Car O’Beans

The Bean 11 RH 22

The Bean 11 RH 22 – this is not the Car O’ Beans, but rather the Bean Car. They are not the same thing, although they could be confused.

An invitation to a family cookout on a Saturday in the Summer – what to bring? what to bring? It should be something that

  1. Can be made ahead
  2. Travels well
  3. Tastes really good
  4. Family approved
  5. and Plays nice with other  cook-out food.

My favorite go-to take-away dish of the time:

Boston Baked Beans

recipe by none other than Julia Child, and made in a slow cooker, no less.


Mixed everything up the night before. Remember to plug in the plug. Everything bubbling on schedule. Remember to put the beans in the car – the brand new, the first and only owner being me, me , ME, new car. Complete with new car smell.Tried out several places for the beans – in the end they fit snug and well in shotgun seat. I put the safety belt across. Time to go!

I drove the many miles, crossed town line after town line to get there. Turned into the drive, which has quite a slope. Went up the hill and then had a little physics lesson:

For every action, there is an equal and opposite reaction.

action-reactionTurning off the slope into the flat parking place = slop of beans into the car.

NEW car smell….shades of the Great Molasses Flood of 1919


The smell of it, not the mess of it. A small shadow of the mess of it.

I thought of Saturday nights and Boston baked beans, whenever it was warm or I turned on the heat while I owned that car. I owned that car until it was an old car.



2 quarts of beans serve 6-8 or (double)

4 quarts of beans to serve 12-20.

6-8 (1#) oz salt pork

This is what the salt pork should look like after it's blanched. Salt pork is salted but not smoked,and the same part of the pig as bacon.

This is what the salt pork should look like after it’s blanched. Salt pork is salted but not smoked,and the same part of the pig as bacon.

2 (4) cups small white beans

Navy beans, soldier beans, pea beans - small white beans

Navy beans, soldier beans, pea beans – small white beans

4 (8) cups water *you’ll need to check and possibly add a little more later

1 ½ tsp (1TBL) salt

1 (2) cup finely diced onion

2 (4) finely minced garlic cloves

¼ (½) cup dark unsulfured molasses


2 (4) TBLS Dijon or spicy brown mustard (secret ingredient)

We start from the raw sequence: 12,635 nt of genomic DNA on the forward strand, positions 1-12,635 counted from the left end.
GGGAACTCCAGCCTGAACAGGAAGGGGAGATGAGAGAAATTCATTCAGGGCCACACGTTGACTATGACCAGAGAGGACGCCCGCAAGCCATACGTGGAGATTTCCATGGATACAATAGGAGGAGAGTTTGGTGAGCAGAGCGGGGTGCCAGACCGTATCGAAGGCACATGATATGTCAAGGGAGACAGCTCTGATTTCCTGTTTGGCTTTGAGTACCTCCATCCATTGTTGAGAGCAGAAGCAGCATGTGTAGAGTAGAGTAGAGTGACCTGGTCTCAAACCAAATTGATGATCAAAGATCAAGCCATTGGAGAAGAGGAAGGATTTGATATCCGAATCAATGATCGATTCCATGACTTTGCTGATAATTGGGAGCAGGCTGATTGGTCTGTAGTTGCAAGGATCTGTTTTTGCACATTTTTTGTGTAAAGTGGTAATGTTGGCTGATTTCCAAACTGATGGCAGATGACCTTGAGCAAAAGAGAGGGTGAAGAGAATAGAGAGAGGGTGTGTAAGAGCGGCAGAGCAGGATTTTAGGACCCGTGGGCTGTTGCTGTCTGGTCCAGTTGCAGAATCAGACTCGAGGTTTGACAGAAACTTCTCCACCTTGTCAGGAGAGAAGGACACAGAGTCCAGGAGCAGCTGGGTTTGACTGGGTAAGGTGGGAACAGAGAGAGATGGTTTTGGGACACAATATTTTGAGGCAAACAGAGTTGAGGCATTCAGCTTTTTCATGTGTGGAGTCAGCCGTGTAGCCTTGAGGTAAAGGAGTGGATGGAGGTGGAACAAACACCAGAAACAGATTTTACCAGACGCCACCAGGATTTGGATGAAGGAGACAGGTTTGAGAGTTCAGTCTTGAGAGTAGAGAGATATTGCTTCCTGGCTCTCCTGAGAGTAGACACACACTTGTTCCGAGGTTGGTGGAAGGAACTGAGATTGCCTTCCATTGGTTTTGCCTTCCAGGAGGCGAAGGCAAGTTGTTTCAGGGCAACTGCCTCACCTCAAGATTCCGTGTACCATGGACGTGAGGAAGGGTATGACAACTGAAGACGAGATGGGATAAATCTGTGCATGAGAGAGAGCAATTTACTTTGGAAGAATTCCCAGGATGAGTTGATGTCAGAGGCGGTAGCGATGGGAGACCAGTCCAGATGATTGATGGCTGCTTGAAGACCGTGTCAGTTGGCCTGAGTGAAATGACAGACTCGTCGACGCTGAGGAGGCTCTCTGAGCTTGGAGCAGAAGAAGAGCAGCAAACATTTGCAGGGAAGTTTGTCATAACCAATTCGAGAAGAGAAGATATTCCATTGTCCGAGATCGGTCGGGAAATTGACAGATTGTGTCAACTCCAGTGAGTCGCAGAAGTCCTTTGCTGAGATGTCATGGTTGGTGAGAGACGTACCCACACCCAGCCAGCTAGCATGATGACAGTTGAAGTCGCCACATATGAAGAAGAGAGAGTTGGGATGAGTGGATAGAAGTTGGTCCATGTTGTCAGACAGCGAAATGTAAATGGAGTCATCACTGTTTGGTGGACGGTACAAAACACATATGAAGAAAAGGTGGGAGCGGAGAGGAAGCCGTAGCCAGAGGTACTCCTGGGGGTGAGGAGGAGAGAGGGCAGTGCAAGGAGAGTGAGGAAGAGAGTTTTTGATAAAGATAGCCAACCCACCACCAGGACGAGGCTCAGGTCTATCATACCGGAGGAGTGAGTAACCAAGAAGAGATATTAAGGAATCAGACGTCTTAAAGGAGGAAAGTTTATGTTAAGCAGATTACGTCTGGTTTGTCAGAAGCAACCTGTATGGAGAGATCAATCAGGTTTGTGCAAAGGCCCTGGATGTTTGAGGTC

½ tsp (1) ginger

Fresh ground black pepper

  1. Blanch the salt pork: put the salt pork into strips against the rind, simmer for 10 minutes water; drain and add to the slow cooker. (see illustration above)
  2. Add all the other ingredients, mix together.
  3. Turn slow cooker to high.
  4. When bubbly through, turn to low for 12-14 hours.
  5. Check every now again – * if the beans are soaking up the water, add more. If they seem soupy enough, leave them be.
  6. When they’ve turned a dark reddish brown, they’re done. Season with salt and pepper.
  7. The smaller amount doesn’t really take less time to cook. If you cook beans on high It will take less time, but you won’t have that luscious partial bean breakdown that makes the BBbeans so thick and good.
  8. Made be made a day or more ahead and reheated.

Adapted from Julia Child’s The Way to Cook. Alfred A Knopf, Inc. 1989. p. 335.



Years later – 2011, in fact – I saw this slow cooker on a supermarket shelf the week before Christmas. It was marked down and I bought it. Just like that. It wasn’t even on my wish list, much less my shopping list. LOOK at those clips to lock the lid! NO MORE SLOP ON THE SLOPE.


Filed under 1990's, Recipe, Summer

3 responses to “Car O’Beans

  1. I just realised very johnny-come-lately that unsulfured molasses must be “treacle.”

    • Sorry – I should offer an English translation…It’s why I like to include pictures, but yes, treacle and molasses are not the same thing, it just hasn’t always be true, although they’ve always been close enough to use interchangeably.

  2. Love the photo of the Great Molasses Flood. I give a lecture on the history of rum and its impact on the U.S., and I describe that flood — because it reveals the flaws in the old phrase, “As slow as molasses in January” — because it was January, and the molasses roared through Boston at 35 miles per hour — 2.3 million gallons, in a wave 20 feet high.

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